‘Solution’ for Lebanon near as protests continues

Special ‘Solution’ for Lebanon near as protests continues
A Lebanese demonstrator holds up an old identity card during a march entitled "My Nationality, My Dignity" in the center of the capital Beirut on Nov. 10, 2019, calling for giving Lebanese women the right to transmit the nationality to their children. (AFP / ANWAR AMRO)
Updated 11 November 2019

‘Solution’ for Lebanon near as protests continues

‘Solution’ for Lebanon near as protests continues
  • Salaries dip 25% as lira falls against dollar
  • Protests enter their 25th successive day

BEIRUT: Lebanon’s caretaker prime minister, Saad Hariri, is set to announce on Monday “positive signs of a solution to the issue of government formation in Lebanon, unless sudden developments occur.” 

That is according to Mustafa Alloush, a member of the political bureau of the Future Movement, whose comments came after Free Patriotic Movement (FPM) MP Ibrahim Kanaan suggested FPM was convinced of the formation of “a government of technocrats.”

Ali Bazzi, of the Liberation and Development Bloc headed by Speaker Nabih Berri, stressed: “The coming hours will be critical in breaking the state of political stagnation, and the Amal Movement is helping to overcome obstacles and is open to facilitating the formation of a government that serves this country.”

These latest developments come as protests in Lebanon enter their 25th day — protests that have already forced Hariri’s government to step down.


  • Activists in the civil movement have stepped up their social media campaigns to call for people to join a sit-in.
  • Public affairs expert Walid Fakhreddine said that some parties were trying to hold the protesters responsible for the deterioration of the currency exchange rate.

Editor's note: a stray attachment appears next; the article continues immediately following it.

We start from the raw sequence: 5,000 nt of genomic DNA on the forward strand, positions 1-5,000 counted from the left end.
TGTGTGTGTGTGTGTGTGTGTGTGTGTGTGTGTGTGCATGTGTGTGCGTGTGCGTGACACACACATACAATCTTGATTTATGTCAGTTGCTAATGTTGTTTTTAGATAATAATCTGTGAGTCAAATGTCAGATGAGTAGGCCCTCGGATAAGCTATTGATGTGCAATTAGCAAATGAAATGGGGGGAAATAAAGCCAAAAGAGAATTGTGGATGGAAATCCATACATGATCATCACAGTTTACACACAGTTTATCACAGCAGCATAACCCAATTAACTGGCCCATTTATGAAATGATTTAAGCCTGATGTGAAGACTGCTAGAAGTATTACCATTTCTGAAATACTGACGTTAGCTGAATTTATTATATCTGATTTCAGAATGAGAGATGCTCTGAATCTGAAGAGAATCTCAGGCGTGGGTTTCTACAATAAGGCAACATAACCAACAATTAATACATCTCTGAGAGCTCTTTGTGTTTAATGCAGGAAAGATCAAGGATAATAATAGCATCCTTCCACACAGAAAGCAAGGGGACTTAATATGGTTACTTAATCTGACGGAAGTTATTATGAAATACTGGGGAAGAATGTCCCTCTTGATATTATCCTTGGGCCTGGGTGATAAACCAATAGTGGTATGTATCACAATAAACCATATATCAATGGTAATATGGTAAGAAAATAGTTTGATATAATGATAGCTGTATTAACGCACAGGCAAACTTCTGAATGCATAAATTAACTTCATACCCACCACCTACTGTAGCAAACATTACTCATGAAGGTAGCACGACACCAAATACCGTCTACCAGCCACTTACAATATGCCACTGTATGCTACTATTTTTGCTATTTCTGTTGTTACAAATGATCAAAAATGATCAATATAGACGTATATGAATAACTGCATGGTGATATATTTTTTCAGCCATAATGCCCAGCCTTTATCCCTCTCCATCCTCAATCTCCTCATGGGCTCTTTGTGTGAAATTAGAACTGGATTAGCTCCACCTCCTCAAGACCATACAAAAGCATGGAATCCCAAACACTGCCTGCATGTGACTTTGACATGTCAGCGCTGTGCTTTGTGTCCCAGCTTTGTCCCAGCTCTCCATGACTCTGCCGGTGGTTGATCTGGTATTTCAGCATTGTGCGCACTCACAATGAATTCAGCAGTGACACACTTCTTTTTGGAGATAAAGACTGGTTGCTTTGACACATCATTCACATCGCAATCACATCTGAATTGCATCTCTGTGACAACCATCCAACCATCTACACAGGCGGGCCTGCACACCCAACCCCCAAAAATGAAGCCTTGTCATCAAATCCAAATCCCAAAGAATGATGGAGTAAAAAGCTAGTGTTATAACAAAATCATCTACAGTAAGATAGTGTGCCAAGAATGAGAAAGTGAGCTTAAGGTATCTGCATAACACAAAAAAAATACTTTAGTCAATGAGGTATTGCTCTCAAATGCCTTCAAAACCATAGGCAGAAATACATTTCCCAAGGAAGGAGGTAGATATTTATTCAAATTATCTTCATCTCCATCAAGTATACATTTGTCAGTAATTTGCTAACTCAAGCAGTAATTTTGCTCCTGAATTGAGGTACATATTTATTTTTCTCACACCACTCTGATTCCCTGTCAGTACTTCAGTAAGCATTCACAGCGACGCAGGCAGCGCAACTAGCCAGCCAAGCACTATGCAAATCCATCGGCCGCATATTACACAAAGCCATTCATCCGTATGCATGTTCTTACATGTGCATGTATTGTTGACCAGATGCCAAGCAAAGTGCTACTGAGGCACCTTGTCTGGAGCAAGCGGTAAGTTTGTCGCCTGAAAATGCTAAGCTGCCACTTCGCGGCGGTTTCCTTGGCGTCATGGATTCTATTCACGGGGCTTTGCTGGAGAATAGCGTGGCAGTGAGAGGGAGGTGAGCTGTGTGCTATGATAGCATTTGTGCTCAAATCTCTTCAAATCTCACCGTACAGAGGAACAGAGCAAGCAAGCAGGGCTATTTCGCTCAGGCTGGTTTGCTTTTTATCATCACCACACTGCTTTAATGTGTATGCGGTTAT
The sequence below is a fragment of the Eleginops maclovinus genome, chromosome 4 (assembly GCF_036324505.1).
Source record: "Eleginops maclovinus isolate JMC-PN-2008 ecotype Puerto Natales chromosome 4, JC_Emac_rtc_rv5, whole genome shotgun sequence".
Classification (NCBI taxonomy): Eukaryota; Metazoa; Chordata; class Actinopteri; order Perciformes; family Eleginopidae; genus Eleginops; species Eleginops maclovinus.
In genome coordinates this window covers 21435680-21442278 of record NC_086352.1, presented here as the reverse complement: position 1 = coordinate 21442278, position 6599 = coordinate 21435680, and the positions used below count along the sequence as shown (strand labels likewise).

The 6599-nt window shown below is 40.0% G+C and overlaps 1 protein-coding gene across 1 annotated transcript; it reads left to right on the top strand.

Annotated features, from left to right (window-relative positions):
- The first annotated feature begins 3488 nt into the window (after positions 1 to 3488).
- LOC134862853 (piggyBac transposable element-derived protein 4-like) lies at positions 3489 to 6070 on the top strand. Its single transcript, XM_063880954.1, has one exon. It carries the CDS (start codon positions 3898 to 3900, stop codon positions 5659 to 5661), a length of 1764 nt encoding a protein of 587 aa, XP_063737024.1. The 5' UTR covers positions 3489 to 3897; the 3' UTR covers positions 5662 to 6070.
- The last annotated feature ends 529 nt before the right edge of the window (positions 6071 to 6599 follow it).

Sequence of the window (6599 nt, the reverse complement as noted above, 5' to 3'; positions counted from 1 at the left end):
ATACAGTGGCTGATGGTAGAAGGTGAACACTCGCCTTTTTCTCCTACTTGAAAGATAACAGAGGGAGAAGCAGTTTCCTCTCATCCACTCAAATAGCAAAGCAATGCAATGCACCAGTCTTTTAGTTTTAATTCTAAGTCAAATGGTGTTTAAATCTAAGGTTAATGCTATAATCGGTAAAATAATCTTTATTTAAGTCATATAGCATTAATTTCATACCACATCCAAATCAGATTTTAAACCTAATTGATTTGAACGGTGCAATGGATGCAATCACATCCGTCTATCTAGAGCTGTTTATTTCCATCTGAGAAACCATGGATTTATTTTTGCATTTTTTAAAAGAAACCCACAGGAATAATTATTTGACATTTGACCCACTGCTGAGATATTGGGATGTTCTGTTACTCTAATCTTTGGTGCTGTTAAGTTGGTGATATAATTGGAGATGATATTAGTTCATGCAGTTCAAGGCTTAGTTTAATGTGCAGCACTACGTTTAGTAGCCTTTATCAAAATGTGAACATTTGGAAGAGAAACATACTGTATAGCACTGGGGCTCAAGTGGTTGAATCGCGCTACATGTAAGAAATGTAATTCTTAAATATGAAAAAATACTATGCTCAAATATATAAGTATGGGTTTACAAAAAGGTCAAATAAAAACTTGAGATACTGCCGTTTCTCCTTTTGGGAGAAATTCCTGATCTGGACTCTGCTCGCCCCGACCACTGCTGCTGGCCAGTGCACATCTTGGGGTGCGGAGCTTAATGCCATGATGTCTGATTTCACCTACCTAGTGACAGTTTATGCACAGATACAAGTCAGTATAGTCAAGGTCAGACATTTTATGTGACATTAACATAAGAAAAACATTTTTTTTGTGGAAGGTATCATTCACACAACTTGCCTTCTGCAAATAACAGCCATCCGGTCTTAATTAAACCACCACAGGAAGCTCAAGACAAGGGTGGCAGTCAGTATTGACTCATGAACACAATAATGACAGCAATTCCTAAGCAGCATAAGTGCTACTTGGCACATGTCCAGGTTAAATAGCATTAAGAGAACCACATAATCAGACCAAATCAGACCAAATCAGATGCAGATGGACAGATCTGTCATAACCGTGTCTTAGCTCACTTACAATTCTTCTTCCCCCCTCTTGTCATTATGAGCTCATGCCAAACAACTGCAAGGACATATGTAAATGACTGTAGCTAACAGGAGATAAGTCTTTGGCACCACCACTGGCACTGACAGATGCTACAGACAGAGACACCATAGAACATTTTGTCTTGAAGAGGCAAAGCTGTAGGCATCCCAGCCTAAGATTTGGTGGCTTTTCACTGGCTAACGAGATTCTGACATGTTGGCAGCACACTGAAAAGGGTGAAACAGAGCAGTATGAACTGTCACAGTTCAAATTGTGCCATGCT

Activists in the civil movement have stepped up their social media campaigns to call for people to join a sit-in on Sunday. With the value of the US dollar reaching 2,000 Lebanese lira on the black market, salaries have fallen by 25 percent, and purchase value has fallen by 35-40 percent, which has fueled discontent.Public affairs expert Walid Fakhreddine told Arab News that some parties were trying to hold the protesters responsible for the deterioration of the exchange rate. “This is not a new attack technique; it is globally deployed where there are revolutions, but it is ineffective,” he added.

“There are discussions and dialogues between activists in the squares every evening, and some people tried to disrupt one of the discussions in which (the actor) Ziad Itani and I were involved,” he continued.

“Someone tried to stop Ziad Itani from speaking. One of them attacked me and hit me on my head. Then the same person tried to break the microphone Ziad was using. The third time, they attacked us and began to beat us. The security forces intervened and took the attackers aside. Phone calls took place and the aggressors were allowed to go free.

“What happened is not the first of its kind, as incidents of disruption, repression and assault on protesters are frequent in Beirut, Nabatieh and Tire.

“Everyone in this corrupt government participates in these operations because they are annoyed by the people, so they are trying to thwart their movement. They do not know that the Lebanese people are devising many methods to continue the movement, which has reached the stage of no turning back.”

Fakhreddine revealed that bank employees had joined the movement in the street and complained that the government had left them to face the dollar crisis alone.

He referred to a draft prepared by MPs on the amnesty days ago to be approved next Tuesday. He said: “It is a booby-trapped draft because it prevents trials for all cases involving administrative and financial corruption.”

Itani said the attack against him was against the backdrop of a lawsuit he has filed in court against those involved in his arrest for allegations of communicating with Israel, of which he was found innocent.

“When someone came to me in the square, he told me that it is enough that you went to Tripoli, and it seems that my words bothered them. I said that sedition and sectarianism are forbidden, and that this is the revolution of the poor. I was threatened, and the threat was acted upon in Beirut,” he told Arab News.

“They want to silence me, but I will continue to prosecute those who did me an injustice.”

In a recent report, Human Rights Watch called on the Lebanese authorities to take all possible measures to protect peaceful demonstrators and refrain from using force to disperse peaceful gatherings.